A couple of things I asked myself

1- if are are in unity in heaven then there is no arguing so proteatantism must be false
2-the sacraments have really made it much easier for me to live a holy life and walk closer to God

I have always firmly believed that if you live a good life, you will be welcome into heaven whatever your faith- “do unto others as you would have them do to you”.

Read - The Sermon on the Mount- Mathew 5-7

Purgatory isn’t about how much we’ve ‘learned’ or ‘failed to learn’; it isn’t about ‘regret’. It’s about being purged of the temporal punishment due to sin, and about unforgiven venial sin.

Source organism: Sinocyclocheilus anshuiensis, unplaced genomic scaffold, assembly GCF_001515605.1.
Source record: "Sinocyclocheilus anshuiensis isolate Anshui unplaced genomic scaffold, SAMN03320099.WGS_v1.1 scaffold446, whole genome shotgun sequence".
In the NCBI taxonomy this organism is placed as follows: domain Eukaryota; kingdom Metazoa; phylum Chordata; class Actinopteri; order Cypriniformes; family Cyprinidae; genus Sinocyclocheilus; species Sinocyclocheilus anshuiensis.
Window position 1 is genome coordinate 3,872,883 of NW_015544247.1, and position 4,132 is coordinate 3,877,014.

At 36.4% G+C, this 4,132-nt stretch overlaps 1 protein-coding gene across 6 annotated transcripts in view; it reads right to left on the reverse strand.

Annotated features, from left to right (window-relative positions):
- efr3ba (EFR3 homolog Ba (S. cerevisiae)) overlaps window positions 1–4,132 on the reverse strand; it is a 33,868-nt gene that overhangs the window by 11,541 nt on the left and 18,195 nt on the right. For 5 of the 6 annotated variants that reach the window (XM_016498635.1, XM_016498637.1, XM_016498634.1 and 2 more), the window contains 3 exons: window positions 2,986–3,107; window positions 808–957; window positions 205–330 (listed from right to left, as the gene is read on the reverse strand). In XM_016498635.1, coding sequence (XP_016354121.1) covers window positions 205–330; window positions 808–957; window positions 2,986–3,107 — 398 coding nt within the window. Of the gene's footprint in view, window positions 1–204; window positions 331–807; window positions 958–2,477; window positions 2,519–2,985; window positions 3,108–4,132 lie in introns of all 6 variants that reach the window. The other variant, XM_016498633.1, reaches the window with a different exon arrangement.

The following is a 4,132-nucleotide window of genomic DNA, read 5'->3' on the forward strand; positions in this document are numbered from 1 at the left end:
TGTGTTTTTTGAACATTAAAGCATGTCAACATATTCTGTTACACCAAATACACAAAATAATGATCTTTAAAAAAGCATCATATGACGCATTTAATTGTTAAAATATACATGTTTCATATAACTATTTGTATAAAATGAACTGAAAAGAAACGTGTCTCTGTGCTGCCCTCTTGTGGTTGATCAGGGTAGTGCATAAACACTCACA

, or for not believing in the Marian dogmas as they are connected to Our Lord and the salvation of humanity, or out of ignorance, professing untrue things about the Mother of God.

It’s also not about ‘punishing’ people for beliefs of which they are infallibly ignorant and can’t be faulted for having not held. :wink:

:hmmm: Hmm… even for Catholics? No – “living a good life” isn’t the standard (inasmuch as you don’t really mean “living a life dedicated to Christ”… :wink: )

I’ve never heard of him.

I really don’t have a position on either dichotomy or trichotomy. I’ve never given much thought to either, besides the fact that humans are more than a mass of flesh, bones, and nerves. We are spiritual beings.

I won’t argue that the trichotomist view is disputed. Most evangelical scholars hold to tthe dichotomist view today, while trichotomy is more of a popular belief. Still, the trichotomy scheme is my default answer, probably because its familiar from my childhood.